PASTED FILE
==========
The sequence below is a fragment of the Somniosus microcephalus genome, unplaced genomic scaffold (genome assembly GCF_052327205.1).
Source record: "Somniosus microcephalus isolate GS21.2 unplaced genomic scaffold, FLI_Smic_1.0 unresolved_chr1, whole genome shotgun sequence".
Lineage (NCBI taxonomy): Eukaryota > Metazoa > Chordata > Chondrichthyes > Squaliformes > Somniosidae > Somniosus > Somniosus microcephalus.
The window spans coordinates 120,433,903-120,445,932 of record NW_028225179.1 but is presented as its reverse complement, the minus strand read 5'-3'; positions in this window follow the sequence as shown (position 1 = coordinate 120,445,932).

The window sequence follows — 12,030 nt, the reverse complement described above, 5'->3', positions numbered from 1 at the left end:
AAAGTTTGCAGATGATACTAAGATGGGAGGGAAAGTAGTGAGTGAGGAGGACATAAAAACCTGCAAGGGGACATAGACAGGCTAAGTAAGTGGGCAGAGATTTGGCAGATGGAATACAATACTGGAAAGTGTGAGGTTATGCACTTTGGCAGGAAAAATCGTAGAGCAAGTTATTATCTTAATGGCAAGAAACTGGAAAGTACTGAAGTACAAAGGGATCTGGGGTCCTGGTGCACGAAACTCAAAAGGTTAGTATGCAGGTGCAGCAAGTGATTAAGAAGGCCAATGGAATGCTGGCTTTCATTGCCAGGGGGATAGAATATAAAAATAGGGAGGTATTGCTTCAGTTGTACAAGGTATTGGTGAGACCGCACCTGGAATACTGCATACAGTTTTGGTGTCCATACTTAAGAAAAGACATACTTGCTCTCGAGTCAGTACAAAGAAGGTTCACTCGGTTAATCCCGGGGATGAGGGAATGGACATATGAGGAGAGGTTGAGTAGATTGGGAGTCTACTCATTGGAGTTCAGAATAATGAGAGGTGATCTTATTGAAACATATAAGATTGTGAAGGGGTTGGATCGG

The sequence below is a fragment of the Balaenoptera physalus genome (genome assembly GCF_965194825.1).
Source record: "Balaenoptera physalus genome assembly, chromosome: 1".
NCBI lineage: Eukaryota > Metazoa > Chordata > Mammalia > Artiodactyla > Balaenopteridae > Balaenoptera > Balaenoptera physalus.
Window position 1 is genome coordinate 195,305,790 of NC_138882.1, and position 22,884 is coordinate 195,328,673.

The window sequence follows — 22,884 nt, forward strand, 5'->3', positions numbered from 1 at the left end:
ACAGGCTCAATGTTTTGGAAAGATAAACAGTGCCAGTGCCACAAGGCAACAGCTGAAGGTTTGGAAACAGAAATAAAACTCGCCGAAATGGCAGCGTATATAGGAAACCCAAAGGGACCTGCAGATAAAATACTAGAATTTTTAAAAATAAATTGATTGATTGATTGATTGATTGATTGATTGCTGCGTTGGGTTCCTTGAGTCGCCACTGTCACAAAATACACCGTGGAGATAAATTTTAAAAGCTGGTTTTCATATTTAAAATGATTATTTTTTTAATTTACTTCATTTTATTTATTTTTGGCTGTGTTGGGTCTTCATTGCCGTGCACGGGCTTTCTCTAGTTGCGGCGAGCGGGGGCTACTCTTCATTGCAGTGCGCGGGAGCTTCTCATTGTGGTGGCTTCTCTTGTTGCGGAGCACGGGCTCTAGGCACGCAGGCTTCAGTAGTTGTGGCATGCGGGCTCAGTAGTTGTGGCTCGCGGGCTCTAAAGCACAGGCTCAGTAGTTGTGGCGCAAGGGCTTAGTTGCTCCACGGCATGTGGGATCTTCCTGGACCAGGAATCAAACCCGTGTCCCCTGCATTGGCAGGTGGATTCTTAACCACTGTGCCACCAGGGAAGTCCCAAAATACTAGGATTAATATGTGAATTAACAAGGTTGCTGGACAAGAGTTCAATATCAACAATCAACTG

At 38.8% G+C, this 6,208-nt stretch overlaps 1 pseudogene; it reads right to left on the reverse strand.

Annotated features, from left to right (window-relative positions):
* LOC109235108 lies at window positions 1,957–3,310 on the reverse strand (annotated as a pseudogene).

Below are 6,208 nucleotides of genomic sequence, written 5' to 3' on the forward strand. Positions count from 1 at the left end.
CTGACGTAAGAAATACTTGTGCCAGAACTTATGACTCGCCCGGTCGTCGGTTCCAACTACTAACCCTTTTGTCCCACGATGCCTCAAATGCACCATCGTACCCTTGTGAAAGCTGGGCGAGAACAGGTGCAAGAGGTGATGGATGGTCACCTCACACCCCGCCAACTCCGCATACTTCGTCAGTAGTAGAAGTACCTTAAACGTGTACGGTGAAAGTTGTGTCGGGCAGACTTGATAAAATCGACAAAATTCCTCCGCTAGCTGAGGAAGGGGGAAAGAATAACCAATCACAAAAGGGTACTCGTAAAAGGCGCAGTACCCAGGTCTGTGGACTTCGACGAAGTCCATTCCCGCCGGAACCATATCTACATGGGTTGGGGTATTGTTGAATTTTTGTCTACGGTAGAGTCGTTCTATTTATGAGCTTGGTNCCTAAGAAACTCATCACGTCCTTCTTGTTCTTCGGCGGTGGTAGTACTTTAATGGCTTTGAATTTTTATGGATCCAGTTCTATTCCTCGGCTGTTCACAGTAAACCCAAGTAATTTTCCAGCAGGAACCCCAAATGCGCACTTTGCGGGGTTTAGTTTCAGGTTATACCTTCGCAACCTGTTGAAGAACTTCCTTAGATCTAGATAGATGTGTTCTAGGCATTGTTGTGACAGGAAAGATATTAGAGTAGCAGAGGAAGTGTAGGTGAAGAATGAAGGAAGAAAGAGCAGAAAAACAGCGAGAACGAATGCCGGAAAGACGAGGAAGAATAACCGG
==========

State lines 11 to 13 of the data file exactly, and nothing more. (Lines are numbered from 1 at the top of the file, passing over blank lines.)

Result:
The window sequence follows — 22,884 nt, forward strand, 5'->3', positions numbered from 1 at the left end:
ACAGGCTCAATGTTTTGGAAAGATAAACAGTGCCAGTGCCACAAGGCAACAGCTGAAGGTTTGGAAACAGAAATAAAACTCGCCGAAATGGCAGCGTATATAGGAAACCCAAAGGGACCTGCAGATAAAATACTAGAATTTTTAAAAATAAATTGATTGATTGATTGATTGATTGATTGATTGCTGCGTTGGGTTCCTTGAGTCGCCACTGTCACAAAATACACCGTGGAGATAAATTTTAAAAGCTGGTTTTCATATTTAAAATGATTATTTTTTTAATTTACTTCATTTTATTTATTTTTGGCTGTGTTGGGTCTTCATTGCCGTGCACGGGCTTTCTCTAGTTGCGGCGAGCGGGGGCTACTCTTCATTGCAGTGCGCGGGAGCTTCTCATTGTGGTGGCTTCTCTTGTTGCGGAGCACGGGCTCTAGGCACGCAGGCTTCAGTAGTTGTGGCATGCGGGCTCAGTAGTTGTGGCTCGCGGGCTCTAAAGCACAGGCTCAGTAGTTGTGGCGCAAGGGCTTAGTTGCTCCACGGCATGTGGGATCTTCCTGGACCAGGAATCAAACCCGTGTCCCCTGCATTGGCAGGTGGATTCTTAACCACTGTGCCACCAGGGAAGTCCCAAAATACTAGGATTAATATGTGAATTAACAAGGTTGCTGGACAAGAGTTCAATATCAACAATCAACTG

At 38.8% G+C, this 6,208-nt stretch overlaps 1 pseudogene; it reads right to left on the reverse strand.